Jeremy Sukola, water and wastewater market manager at coatings, linings, and fireproofing manufacturer Carboline (St. Louis, Missouri, USA), spoke with us on a recent podcast to discuss key industry trends; feedback from the marketplace; and much more.
Discussion topics include lessons learned over Sukola’s distinguished career; education initiatives, technical development, and other resources available from Carboline to address market needs; advice for the next generation of coatings professionals; and how Sukola’s work as a NACE/AMPP education instructor has proven beneficial on many levels.
Read on for a partial Q&A transcript, and check out the full interview online at www.materialsperformance.com/podcasts.
Q: How has the protective coatings industry changed over all your time in it?
Sukola: I think one of the biggest differences is that when I started, I went through an apprenticeship program. This was out West. I went through an apprenticeship program, and that was a big thing, 25 years ago, to have the ability to go through that type of program. You would go to school after work and learn about the trade.
There have been some challenges with the painting trade over the last 20 or 25 years. We still have that option to get involved with a union shop, if we happen to live in a place where that’s available. There are a lot of places that don’t have that luxury, though. So as a technical trade, it’s gotten more difficult over the years, and I see and hear that from a lot of business owners that I’ve talked to. Being able to find skilled tradesmen, it’s a lot different.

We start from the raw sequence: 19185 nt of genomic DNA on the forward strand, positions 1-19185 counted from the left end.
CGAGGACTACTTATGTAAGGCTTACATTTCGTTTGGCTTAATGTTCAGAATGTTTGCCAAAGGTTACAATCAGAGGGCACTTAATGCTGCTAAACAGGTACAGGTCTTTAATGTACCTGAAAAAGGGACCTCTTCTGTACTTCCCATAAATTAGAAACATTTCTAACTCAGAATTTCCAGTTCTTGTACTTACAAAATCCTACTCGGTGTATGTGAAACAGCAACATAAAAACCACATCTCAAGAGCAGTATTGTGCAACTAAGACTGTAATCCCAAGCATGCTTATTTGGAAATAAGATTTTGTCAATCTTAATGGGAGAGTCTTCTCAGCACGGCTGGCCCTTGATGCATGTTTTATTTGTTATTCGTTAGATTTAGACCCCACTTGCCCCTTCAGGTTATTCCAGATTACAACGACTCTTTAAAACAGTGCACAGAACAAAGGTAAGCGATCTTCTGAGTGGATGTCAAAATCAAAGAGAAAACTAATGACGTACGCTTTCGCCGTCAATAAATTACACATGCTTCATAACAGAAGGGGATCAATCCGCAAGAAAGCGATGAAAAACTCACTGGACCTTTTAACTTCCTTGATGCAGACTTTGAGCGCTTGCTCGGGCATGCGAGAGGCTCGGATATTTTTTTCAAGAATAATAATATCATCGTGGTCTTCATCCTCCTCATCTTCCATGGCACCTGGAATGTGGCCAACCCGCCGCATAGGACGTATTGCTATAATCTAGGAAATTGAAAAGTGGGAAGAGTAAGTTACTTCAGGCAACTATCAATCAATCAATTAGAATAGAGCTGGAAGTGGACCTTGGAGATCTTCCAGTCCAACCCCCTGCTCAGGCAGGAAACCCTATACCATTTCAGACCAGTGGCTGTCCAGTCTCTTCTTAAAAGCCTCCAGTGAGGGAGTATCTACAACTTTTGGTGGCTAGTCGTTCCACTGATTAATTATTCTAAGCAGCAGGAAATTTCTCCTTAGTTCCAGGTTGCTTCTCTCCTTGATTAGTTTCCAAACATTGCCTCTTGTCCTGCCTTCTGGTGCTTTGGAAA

I would say with technologies, equipment, and things like that, they’ve become a lot more complicated, particularly as the rapid return-to-service, high-solids lining systems have come out. You’ve seen a big change in application equipment, in addition to the equipment that we use for surface preparation.
The days of firing open a blast pot and going to town, those days are over in a lot of places. We’ve moved towards ultra-high-pressure waterjetting and other technologies that may have been relegated to niche markets 20 to 25 years ago. They’re more widely acceptable now, so there’s a technology shift in the industry.
And then, as I’m sure every other industry is facing, a lot of the folks that held all of this knowledge are starting to retire, and they’re starting to move on with their lives. So, we’re facing a challenge where getting young people involved is difficult. That knowledge gap is there, along with the concern about who we’re bringing up next in the coatings industry.
Q: Let’s talk about water and wastewater, specifically, What feedback do you hear from your clients in those businesses? Are there any trends or challenges that often come up?
Sukola: With water wastewater, the market is driven by funding. I think most people will agree that any time you see a discussion on infrastructure, it all comes down to funding. So, I think the biggest challenge is that we have a lot of systems that were built to sustain a certain-sized population. As the country has grown and cities have expanded, those resources and infrastructure built on the water and wastewater side have been stretched to a breaking point.